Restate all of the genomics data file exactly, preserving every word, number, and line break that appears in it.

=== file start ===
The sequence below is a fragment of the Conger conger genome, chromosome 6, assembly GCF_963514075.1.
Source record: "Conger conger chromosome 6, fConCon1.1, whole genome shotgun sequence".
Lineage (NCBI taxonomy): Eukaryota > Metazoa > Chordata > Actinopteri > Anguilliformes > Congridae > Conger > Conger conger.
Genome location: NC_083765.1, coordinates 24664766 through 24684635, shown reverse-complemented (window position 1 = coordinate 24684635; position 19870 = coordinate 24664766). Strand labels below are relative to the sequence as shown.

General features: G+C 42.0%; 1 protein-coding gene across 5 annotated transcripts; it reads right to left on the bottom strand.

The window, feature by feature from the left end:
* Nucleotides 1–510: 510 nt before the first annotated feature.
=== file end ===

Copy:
The sequence below is a fragment of the Conger conger genome, chromosome 6, assembly GCF_963514075.1.
Source record: "Conger conger chromosome 6, fConCon1.1, whole genome shotgun sequence".
Lineage (NCBI taxonomy): Eukaryota > Metazoa > Chordata > Actinopteri > Anguilliformes > Congridae > Conger > Conger conger.
Genome location: NC_083765.1, coordinates 24664766 through 24684635, shown reverse-complemented (window position 1 = coordinate 24684635; position 19870 = coordinate 24664766). Strand labels below are relative to the sequence as shown.

General features: G+C 42.0%; 1 protein-coding gene across 5 annotated transcripts; it reads right to left on the bottom strand.

The window, feature by feature from the left end:
* Nucleotides 1–510: 510 nt before the first annotated feature.